(Lukas Sokolov, “Priest”, Lidya Gavrilov, “Sharp”, Andriej Smirnov, “Rat”)

The pack of mutated wolves circled right, and their black-furred leader howled, sensing a prey. About twenty gray shapes blending with the bleak surroundings followed the leader and sped up, soon disappearing behind an outbuilding of the Emission Observatory. Lidya could bet her three diplomas that more beasts lurked in the area. She lowered the binoculars and crawled down the small slope she used for scouting.

An extremely bored Andriej Smirnov, called “Rat”, looked up from an American magazine he was reading. Or ogling, Lidya was not sure and did not really want to know. His Kalash was propped against a rock, good three meters away from the man.

“You have a death-wish, Rat?” complained Lidya.

“Why so angry, Gavrilov? The pack scared away other predators, so I’m relaxing,” Smirnov looked up and, seeing the woman’s angry face, noted: “Bad news?”

“We either need an army or a new plan,” she said glumly.

“Or him?”

“Da. A three-way split is better than an army-way-split. Let’s get back to the Roadhouse.”

The old bunker known as the Roadhouse was unusually crowded; newcomers mingled with veterans. At the bar, Wolf—a legendary scavenger—was talking to Sknerovsky, the establishment’s owner. Both of them stopped mid-sentence and nodded to Lidya and Andriej, welcoming them back. Lidya smiled, and Rat made a mocking salute, but before Wolf, an ex-military, could react to Andriej’s provocation, a commotion at one of the tables drew his attention, and he started shouting at a group of scavengers.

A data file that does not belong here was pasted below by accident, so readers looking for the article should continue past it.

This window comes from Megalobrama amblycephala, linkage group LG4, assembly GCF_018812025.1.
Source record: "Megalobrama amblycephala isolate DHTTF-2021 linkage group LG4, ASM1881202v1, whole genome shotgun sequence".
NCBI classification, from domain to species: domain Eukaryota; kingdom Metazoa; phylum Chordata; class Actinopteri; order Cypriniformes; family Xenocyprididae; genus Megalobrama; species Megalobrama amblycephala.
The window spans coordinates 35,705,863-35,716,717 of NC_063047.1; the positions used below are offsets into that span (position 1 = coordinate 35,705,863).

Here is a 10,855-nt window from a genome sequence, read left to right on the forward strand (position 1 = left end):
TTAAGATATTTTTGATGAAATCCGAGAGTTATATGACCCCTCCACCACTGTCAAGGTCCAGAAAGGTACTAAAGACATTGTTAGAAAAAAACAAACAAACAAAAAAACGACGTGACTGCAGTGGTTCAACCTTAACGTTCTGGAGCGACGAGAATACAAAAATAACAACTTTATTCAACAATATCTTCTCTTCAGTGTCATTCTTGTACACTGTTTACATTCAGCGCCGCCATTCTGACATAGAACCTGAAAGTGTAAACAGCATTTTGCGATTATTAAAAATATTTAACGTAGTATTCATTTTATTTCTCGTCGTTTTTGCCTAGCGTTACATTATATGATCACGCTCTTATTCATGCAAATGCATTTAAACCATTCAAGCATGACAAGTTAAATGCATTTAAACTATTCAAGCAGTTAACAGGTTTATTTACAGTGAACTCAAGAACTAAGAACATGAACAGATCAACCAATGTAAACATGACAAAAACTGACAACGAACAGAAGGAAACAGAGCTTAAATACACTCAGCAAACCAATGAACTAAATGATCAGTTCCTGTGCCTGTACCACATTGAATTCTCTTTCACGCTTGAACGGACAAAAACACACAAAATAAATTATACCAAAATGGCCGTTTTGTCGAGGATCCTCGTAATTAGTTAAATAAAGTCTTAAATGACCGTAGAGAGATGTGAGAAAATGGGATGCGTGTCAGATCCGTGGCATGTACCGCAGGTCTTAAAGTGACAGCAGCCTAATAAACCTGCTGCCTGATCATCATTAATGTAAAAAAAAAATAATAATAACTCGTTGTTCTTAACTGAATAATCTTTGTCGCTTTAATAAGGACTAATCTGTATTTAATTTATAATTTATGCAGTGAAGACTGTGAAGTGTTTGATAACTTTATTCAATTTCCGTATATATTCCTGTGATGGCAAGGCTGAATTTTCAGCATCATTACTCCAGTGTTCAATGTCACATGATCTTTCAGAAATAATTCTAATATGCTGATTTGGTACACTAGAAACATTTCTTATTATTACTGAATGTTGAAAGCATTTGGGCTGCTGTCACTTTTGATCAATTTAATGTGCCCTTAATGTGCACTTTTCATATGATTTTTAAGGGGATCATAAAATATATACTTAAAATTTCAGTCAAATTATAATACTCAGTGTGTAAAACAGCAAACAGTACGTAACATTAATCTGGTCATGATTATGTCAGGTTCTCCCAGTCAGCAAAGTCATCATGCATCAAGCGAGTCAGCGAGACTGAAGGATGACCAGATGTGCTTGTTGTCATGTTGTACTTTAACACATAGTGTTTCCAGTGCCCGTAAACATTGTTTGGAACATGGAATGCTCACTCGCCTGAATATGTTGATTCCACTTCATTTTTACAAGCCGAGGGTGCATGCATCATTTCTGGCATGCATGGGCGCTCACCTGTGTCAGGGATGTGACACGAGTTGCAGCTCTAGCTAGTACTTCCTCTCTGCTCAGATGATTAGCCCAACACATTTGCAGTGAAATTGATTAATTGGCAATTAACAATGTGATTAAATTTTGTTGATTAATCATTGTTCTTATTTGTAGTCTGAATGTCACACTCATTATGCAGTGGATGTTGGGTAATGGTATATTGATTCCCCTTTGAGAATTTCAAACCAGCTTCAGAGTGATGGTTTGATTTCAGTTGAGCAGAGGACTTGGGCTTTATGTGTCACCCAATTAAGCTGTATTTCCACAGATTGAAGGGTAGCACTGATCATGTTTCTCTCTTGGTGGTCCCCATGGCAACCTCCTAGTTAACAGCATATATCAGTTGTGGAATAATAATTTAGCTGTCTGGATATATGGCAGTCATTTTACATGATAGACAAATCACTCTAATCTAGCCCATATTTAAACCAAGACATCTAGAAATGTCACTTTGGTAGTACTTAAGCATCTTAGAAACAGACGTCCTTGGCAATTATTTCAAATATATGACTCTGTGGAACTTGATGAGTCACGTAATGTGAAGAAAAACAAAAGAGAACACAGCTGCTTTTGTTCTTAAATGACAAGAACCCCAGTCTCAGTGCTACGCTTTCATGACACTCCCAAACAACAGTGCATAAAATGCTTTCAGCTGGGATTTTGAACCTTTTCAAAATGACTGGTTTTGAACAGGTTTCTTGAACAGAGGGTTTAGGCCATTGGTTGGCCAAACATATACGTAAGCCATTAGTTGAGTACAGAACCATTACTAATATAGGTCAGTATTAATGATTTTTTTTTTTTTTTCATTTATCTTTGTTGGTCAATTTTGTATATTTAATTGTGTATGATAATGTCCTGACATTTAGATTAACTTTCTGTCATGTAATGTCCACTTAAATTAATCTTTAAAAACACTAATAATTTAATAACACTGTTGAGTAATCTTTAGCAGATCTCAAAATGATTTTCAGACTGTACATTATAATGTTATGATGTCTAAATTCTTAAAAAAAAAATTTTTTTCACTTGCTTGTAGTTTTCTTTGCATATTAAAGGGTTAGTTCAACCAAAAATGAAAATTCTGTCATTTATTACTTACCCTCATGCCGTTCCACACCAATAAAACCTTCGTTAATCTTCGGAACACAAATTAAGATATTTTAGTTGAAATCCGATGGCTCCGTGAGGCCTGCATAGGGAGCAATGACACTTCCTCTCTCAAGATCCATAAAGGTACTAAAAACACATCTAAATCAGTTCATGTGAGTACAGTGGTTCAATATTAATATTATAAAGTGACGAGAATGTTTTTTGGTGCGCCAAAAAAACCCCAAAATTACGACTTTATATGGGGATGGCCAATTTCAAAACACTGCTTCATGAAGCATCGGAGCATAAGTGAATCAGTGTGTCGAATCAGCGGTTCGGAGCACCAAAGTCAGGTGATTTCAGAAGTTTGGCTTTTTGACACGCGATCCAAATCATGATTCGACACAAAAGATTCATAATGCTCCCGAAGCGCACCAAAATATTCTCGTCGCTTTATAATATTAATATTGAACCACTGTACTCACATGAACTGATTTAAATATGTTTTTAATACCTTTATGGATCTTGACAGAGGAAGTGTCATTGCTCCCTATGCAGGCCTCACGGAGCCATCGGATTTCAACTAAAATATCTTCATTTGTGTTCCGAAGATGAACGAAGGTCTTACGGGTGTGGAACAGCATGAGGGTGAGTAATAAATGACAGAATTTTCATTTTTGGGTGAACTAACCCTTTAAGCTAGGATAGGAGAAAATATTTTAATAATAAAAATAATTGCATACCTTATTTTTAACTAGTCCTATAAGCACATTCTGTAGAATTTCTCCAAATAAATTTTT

The pair turned away from the common room and took steep stairs to a secluded back chamber. Once a storage space, recently it had been turned into a chapel. It was eerily quiet and a minor artifact—a misshapen amber lump—illuminated the room’s far wall, dominated with a large Delta symbol made of dozens of small Catholic and Orthodox crosses as well symbols of other denominations. As Lidya looked, the Delta seemed to pull her in, closer and closer, and suddenly she found herself standing a foot away from the symbol. She did not remember getting there.

“Blyat!” Rat’s voice shattered the church-like atmosphere. “I think I stepped into…”

“Quiet!” a voice rang in the darkness, and, near a wall, a shape stirred to life, slowly emerging into the orange glow. It was a stocky man, his mouth and face covered with a cloth mask, with a ragged cloak drawn around his naked torso. “How dare you disturb this holy place?” he roared.

“Easy, Sokolov, it’s us,” Andriej leaned against a wall, trying to clean his boot. “There’s a deal to make. Nice cloak. How much do you want for it?”

“It’s not for sale. I made it myself, from the skins of creatures that dwell in Zona,” Priest stepped towards the amber artifact and put his hand on it, diminishing the glow. “What’s the deal, Lidya Ivanovna Gavrilov?” Lidya blinked and looked away from the symbol.

“Andriej and I are going to the Emission Observatory,” she explained. “We’ve everything we need, but there is a complication we didn’t account for.”

“To the point, Gavrilov,” Priest growled. “Even as we talk, Zona’s ghosts gather.”

“Wolves, Sokolov, wolves,” said Rat. “A huge pack of angry, mutated wolves led by a big-ass black alpha.”

Sokolov whirled towards Andriej, visibly interested.

“A black alpha!” he muttered. “At last, the signs are right! Yes, I’ll go with you and deal with the wolves.”

“Even split?” Andriej asked. “And twenty percent for my fence, of course.”

Bathed in the artifact’s orange glow and before Zona’s glittering symbol, they all agreed and shook on it.


“Can I shoot them now?” Andriej asked, looking through his rifle’s scope. “Or him?”

Lidya ignored the smuggler and once again checked her calculations.